Leg tingling that persists or gets worse should never be ignored because it’s a sign of nerve damage. At his practice, Kirk Minkus, MD, offers comprehensive care for leg tingling, beginning with diagnosing the underlying cause and following through with ongoing lifestyle support, chronic disease management, and advanced interventional procedures. As a highly respected interventional radiologist, Dr. Minkus provides exceptional care for vascular conditions that damage nerves and lead to leg and foot tingling. To schedule an appointment, call the office in Mesa or Gilbert, Arizona, or use the online booking feature.
Tingling that’s limited to your feet often signals diabetic neuropathy, a condition that develops as high blood sugar damages the small nerves in your feet.
If you experience leg tingling, you may have:
Leg tingling and numbness are also common symptoms of strokes, transient ischemic attacks, and multiple sclerosis.
Vascular problems restrict blood flow, depriving nerves of the oxygen they need to survive and function. As a result, nerve damage develops.
Vascular conditions responsible for leg tingling include:
PAD develops when cholesterol and other fats collect on the arterial wall, a condition called atherosclerosis. The fatty plaque gradually gets larger, which blocks blood flow in your lower leg and foot. As your condition worsens, the tingling in your leg, foot, or toes can become severe.
The team at Kirk Minkus, MD, works together to provide holistic care for all the underlying conditions responsible for leg and foot tingling.
They develop customized treatment plans that may include dietary changes, medications, specialized interventional procedures, and management of diabetes and other chronic health problems.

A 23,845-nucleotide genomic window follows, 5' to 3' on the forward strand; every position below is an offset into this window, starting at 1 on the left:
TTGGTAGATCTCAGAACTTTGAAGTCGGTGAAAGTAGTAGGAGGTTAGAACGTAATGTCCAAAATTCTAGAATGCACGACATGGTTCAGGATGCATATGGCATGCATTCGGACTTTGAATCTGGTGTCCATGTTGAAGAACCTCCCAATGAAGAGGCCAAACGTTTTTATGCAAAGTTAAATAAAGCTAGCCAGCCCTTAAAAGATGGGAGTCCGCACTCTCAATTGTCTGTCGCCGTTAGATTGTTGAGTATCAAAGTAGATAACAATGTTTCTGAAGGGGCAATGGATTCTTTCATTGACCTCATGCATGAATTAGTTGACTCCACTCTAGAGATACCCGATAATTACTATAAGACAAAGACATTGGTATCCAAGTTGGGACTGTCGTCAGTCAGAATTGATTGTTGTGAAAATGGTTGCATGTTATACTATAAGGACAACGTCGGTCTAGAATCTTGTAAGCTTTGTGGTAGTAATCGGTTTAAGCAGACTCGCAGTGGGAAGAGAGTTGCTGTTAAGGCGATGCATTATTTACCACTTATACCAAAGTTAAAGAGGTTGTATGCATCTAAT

When your leg tingling is due to a vascular condition, your treatment options include:
Deep vein thrombosis is typically treated with medications that dissolve the clot. Dr. Minkus typically begins your treatment for chronic venous insufficiency and varicose veins with compression stockings.
If your leg pain and tingling continue, Dr. Minkus may recommend a minimally invasive procedure such as sclerotherapy, endovenous laser ablation, VenaSeal™ glue ablation, or phlebectomy.
As an expert in minimally invasive interventional procedures to treat PAD, Dr. Minkus recommends one of two procedures that open the vein and restore optimal blood flow: angioplasty and atherectomy.
During angioplasty, he threads a balloon catheter through your blood vessels to the blockage, then inflates the balloon, flattening the plaque against the arterial wall.
If your atherosclerosis has hardened, Dr. Minkus performs an atherectomy using a laser or mechanical shaving to physically remove the plaque. Though it’s not routine, he may also implant a stent to hold the vein open.
Don’t wait to seek treatment for leg and foot tingling. Call Kirk Minkus, MD, or book an appointment online today.